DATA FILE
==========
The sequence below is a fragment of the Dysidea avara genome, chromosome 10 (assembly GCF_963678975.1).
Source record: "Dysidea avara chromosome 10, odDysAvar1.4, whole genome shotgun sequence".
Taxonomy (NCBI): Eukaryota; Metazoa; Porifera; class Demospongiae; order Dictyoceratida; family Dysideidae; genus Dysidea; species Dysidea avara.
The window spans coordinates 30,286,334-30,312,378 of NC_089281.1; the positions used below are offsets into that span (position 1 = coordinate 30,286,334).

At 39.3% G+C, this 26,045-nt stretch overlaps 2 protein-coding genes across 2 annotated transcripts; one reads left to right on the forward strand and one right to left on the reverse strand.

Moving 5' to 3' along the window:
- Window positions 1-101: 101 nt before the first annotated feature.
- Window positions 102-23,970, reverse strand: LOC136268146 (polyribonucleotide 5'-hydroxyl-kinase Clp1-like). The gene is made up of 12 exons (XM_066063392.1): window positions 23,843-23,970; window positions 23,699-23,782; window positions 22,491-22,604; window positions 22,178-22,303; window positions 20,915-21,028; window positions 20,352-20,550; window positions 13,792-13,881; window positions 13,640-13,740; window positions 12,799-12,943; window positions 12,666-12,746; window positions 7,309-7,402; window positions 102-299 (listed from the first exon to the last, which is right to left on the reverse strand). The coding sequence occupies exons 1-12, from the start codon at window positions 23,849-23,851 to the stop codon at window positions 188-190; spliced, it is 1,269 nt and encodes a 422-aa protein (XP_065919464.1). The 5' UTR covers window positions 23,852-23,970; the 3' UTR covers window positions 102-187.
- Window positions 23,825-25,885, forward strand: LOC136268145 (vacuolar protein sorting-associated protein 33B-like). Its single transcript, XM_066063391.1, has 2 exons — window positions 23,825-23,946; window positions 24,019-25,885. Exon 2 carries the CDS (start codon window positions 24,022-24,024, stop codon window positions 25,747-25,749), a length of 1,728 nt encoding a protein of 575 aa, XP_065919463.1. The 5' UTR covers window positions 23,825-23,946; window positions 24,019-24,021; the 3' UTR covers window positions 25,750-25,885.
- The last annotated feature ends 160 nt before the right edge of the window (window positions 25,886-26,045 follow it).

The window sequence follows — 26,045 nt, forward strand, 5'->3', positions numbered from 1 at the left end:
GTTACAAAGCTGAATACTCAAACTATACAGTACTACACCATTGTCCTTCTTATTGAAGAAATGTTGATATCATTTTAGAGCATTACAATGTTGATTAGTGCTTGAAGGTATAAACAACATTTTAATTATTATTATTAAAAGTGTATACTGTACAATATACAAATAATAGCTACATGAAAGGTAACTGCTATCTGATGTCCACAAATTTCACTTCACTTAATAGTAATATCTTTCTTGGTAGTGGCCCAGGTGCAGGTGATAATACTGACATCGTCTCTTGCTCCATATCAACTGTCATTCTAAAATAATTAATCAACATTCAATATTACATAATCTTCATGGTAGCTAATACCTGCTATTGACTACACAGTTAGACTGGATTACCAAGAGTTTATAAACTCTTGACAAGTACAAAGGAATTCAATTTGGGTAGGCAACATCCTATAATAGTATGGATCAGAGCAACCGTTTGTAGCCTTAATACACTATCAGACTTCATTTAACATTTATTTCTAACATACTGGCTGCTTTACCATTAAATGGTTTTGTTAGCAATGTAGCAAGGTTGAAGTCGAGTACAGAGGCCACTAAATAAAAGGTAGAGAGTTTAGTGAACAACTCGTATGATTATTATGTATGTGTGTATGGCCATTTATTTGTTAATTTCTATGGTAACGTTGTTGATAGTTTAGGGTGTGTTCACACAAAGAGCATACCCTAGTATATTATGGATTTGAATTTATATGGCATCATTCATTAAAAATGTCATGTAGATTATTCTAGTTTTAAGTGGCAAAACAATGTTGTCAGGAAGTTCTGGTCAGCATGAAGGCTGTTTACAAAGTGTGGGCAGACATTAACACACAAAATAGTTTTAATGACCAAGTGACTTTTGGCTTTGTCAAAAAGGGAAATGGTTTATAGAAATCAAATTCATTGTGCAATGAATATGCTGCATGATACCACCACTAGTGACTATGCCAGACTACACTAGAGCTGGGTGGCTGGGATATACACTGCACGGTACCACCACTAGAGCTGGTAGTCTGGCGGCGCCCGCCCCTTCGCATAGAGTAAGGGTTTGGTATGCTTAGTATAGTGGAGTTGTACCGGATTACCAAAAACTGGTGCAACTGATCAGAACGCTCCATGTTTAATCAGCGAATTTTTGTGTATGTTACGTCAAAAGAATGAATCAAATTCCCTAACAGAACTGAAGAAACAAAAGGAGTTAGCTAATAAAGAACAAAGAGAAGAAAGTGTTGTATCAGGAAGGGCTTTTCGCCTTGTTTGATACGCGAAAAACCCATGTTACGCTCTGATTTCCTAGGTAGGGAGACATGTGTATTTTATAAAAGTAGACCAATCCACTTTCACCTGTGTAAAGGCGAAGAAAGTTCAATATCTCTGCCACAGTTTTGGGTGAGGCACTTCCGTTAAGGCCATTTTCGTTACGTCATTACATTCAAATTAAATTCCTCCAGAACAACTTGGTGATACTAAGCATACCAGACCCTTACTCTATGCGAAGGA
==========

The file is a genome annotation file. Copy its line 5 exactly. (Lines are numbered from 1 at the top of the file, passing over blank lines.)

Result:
At 39.3% G+C, this 26,045-nt stretch overlaps 2 protein-coding genes across 2 annotated transcripts; one reads left to right on the forward strand and one right to left on the reverse strand.